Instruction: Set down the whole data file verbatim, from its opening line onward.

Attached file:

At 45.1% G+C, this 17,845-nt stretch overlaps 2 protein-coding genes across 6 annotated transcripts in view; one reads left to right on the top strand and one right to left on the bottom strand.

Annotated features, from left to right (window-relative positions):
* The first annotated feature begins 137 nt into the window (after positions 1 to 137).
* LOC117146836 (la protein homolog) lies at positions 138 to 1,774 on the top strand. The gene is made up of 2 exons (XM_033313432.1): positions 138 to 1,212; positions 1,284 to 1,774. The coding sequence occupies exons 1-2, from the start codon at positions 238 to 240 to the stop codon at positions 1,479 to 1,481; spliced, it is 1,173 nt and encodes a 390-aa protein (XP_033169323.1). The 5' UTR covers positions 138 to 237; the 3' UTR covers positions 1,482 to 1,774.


At 45.1% G+C, this 17,845-nt stretch overlaps 2 protein-coding genes across 6 annotated transcripts in view; one reads left to right on the top strand and one right to left on the bottom strand.

Annotated features, from left to right (window-relative positions):
* The first annotated feature begins 137 nt into the window (after positions 1 to 137).
* LOC117146836 (la protein homolog) lies at positions 138 to 1,774 on the top strand. The gene is made up of 2 exons (XM_033313432.1): positions 138 to 1,212; positions 1,284 to 1,774. The coding sequence occupies exons 1-2, from the start codon at positions 238 to 240 to the stop codon at positions 1,479 to 1,481; spliced, it is 1,173 nt and encodes a 390-aa protein (XP_033169323.1). The 5' UTR covers positions 138 to 237; the 3' UTR covers positions 1,482 to 1,774.